Contest Connects Students, Lifts SpiritsBy Ann Lyon Ritchie
One hundred balloons recently helped float the idea of random acts of kindness at Carnegie Mellon University.
Students from the Asian Student Association and SPIRIT handed out the balloons with instructions on clothespins suggested that recipients pass them along to someone with a smile or “someone in a building you normally don’t go into.”
“Our goal for this project was to provide a catalyst for people to break out of their comfort zones to talk to more people they normally would not talk to, and to bring positivity to others with a kind message and a balloon,” said SPIRIT’s Vanessa Kalu, a senior majoring in business administration and human-computer interaction, and Asian Student Association’s Jason Deng, a sophomore mechanical engineering major.
The concept won the two organizations first place and $1,000 to share in the 2-4-1k Grand Challenge, a weeklong competition that paired a multicultural student organization with another club or team.
Seven teams of 14 student organizations participated in the university-wide competition funded by a ProSEED/Crosswalk grant. Chrystal Thomas, a senior majoring in biological sciences, established the 2-4-1k Grand Challenge in 2016 through Colors@CMU.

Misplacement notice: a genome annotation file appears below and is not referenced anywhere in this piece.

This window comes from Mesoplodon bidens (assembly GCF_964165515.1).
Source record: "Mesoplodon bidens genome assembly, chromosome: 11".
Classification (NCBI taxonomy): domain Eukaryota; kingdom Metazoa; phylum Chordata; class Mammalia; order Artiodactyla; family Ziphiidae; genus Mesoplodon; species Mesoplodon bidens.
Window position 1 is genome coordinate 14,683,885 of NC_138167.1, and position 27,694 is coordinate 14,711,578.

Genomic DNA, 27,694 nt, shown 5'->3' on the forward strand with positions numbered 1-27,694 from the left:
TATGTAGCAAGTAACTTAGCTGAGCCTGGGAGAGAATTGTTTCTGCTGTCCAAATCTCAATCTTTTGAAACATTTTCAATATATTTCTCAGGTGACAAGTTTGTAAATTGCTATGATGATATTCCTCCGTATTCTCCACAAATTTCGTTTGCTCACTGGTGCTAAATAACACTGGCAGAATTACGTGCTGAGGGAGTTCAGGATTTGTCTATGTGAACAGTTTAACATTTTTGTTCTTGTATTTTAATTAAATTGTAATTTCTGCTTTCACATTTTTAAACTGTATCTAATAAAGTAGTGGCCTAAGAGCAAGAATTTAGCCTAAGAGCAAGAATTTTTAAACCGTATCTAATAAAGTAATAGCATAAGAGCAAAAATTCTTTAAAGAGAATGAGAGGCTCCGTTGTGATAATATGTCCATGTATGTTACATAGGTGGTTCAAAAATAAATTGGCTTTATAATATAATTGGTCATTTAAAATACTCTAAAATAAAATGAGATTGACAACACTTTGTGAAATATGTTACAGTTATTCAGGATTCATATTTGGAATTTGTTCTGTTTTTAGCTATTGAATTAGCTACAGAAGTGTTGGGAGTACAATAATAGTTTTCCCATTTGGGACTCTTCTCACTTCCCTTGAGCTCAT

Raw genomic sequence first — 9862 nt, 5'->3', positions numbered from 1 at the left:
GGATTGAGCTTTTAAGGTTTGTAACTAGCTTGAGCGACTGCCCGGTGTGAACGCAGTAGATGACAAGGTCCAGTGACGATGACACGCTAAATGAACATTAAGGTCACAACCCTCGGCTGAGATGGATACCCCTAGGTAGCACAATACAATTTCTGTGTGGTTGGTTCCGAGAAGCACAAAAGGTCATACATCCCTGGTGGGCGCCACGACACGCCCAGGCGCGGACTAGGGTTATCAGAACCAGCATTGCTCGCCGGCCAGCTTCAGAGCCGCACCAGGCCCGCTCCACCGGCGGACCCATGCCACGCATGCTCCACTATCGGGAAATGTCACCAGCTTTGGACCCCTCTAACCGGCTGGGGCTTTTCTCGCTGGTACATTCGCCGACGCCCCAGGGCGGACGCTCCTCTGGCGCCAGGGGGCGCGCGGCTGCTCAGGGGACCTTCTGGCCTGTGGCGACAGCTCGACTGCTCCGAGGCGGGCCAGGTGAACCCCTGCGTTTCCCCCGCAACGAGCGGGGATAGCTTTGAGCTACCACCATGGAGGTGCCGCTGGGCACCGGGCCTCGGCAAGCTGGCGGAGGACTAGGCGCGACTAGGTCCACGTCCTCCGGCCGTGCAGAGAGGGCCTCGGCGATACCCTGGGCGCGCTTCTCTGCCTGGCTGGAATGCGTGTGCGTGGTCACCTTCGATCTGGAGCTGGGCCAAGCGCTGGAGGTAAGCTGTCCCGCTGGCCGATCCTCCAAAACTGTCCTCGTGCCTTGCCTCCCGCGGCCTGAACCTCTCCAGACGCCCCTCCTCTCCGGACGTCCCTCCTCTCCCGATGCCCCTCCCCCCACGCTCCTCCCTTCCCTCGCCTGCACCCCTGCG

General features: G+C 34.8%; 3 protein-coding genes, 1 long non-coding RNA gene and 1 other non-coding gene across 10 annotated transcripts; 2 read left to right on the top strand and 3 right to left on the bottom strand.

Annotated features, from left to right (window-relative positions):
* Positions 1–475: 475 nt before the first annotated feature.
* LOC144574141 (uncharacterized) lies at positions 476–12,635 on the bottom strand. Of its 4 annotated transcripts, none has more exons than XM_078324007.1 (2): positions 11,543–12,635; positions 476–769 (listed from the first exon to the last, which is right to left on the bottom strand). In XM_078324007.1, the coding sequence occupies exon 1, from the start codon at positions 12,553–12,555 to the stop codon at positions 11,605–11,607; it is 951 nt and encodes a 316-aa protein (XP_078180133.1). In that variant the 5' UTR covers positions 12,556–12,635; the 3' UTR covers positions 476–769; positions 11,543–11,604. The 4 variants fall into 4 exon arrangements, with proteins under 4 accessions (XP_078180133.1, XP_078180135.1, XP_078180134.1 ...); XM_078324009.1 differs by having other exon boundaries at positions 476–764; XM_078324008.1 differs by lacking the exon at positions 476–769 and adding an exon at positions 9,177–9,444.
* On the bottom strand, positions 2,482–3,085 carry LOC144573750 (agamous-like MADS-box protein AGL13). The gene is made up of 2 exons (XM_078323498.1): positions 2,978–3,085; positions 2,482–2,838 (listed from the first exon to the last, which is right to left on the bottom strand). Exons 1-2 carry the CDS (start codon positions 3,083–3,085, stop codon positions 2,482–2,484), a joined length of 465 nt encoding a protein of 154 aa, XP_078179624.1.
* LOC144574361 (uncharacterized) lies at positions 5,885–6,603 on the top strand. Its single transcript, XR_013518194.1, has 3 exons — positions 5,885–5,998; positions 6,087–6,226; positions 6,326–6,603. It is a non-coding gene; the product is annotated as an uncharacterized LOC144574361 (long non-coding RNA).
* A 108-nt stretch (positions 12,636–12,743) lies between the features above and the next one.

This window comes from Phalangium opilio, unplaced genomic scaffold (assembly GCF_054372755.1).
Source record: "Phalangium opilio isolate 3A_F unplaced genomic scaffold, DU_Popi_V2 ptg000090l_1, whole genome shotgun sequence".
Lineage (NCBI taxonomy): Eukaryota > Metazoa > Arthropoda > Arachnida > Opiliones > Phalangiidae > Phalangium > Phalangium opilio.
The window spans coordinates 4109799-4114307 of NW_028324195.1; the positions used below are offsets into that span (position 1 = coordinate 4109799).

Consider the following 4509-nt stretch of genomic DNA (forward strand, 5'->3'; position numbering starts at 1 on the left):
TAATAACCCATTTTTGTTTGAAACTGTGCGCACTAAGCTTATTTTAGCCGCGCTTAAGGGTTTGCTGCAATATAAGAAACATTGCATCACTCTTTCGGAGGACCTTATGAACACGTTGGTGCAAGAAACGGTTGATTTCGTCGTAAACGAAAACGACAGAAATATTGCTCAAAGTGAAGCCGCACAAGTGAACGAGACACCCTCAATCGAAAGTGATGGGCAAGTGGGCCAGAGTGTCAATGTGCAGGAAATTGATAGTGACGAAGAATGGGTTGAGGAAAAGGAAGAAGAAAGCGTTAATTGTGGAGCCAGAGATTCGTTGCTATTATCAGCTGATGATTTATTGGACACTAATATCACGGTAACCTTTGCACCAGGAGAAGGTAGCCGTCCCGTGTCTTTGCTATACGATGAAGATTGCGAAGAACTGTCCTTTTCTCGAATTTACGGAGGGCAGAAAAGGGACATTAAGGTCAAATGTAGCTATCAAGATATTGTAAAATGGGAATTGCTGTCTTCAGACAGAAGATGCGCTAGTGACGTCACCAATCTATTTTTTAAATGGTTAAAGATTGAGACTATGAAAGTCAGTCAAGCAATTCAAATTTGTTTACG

“With the campus being home to many different organizations, we wanted to create a program that would promote collaboration between them, in a way that would be fun,” said Thomas, who will be this year’s student speaker at commencement, May 21.
CMU Plaid Dog Divers and the Tepper Black Business Association won second place and a $400 award for their Postcards for the Children project. Students engaged the campus community in writing 246 cards with words of encouragement for children in war-torn Syria. The Arab Student Organization translated the messages into Arabic.
A third team earned an honorable mention and a $200 special category award for reflecting the identities of both organizations. Camp Kesem, a group giving free summer camp to children of parents with cancer, and CMU Bhangra, a competitive Indian folk dance troop, hosted a field day for students to compete in games to win prizes.
“CMU needs events like the 2-4-1k Challenge because it can be used as a platform for students from all backgrounds to connect for causes that everyone can relate to,” said Jassum Gloster, a graduate student who participated with the Tepper Black Business Association. “This challenge allowed all of us to connect and gave a way for people to give back.”